When Vernon H.C. Wright, B.S. '69, established the Wright Business Global Scholars Endowment, he did so to help Merrick School of Business students develop their skills and broaden their world view and proficiency in matters of international business. The Wright Scholars funding helped many of our students travel to Peru last January and to Brazil in March to learn more about the cultures, economy and industries of these South American countries.
Dennis Pitta, professor of marketing, headed south for the winter with 19 graduate students to Lima, Peru. The course included visits to several outstanding companies. Their first stop was at Corporacion Lindley, a Peruvian soft drink producer with enough resilience to fend off competition by Coca-Cola. In the end, Coke could not beat them -- so it bought a large stake in the company. Today, the partnership generates significant income using a targeted strategy, customized for Peru's major geographic regions. They were briefed by the marketing staff and sampled some of the company's products, including its golden Inka Kola.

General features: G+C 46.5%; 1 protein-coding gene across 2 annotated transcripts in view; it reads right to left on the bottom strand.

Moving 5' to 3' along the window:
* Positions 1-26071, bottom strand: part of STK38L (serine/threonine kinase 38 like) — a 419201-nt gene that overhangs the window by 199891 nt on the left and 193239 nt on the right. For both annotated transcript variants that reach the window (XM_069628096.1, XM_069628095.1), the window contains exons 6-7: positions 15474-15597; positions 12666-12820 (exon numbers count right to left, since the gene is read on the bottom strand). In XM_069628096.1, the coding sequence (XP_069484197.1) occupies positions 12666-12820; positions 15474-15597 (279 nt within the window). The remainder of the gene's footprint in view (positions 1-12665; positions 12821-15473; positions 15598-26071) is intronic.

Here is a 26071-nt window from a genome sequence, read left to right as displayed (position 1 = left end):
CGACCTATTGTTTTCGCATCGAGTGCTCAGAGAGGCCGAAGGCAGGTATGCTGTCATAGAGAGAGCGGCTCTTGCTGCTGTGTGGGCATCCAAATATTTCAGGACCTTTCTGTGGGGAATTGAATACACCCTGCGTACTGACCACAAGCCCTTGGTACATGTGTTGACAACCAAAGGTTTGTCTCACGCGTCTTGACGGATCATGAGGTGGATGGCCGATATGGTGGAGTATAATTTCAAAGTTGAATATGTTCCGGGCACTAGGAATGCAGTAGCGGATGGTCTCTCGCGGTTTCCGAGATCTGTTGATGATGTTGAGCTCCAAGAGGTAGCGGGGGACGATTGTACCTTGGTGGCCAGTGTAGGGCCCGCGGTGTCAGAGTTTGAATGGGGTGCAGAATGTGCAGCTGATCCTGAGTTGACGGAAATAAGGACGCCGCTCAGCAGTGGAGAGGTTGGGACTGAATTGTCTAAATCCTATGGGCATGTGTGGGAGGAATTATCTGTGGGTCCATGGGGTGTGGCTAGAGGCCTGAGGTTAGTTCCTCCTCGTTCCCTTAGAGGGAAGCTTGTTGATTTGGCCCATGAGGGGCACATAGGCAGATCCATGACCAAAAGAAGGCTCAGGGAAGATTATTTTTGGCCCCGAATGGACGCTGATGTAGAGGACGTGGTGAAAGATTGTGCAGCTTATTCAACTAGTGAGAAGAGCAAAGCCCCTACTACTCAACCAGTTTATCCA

Also in Lima, the UB group focused on companies like Cemex, the Mexico-based cement maker whose business has grown steadily through the introduction of high-quality products that save customers time and money. Another company of interest was Rio Tinto, whose mining operations are complex and subject to considerable regulations. Learning how Rio Tinto meets its regulatory and competitive challenges was very interesting to the class.
Perhaps the most fascinating company they visited was Peruplast. They manufacture printable plastic bags from basic ingredients. Peruvian businesses use plastic for many food products, in place of materials like metal cans or glass jars. The market for this packaging is robust. Peruplast developed a material that can be printed with multiple colors in high resolution. Moreover, its design keeps food fresh much longer than that of previous bags. The company refocused its strategy to capitalize on its most successful products, and in doing so enjoys less competition and higher levels of profitability. The CEO, Carlos Bragagnini, shared the company's five-year strategy, its goals and its performance.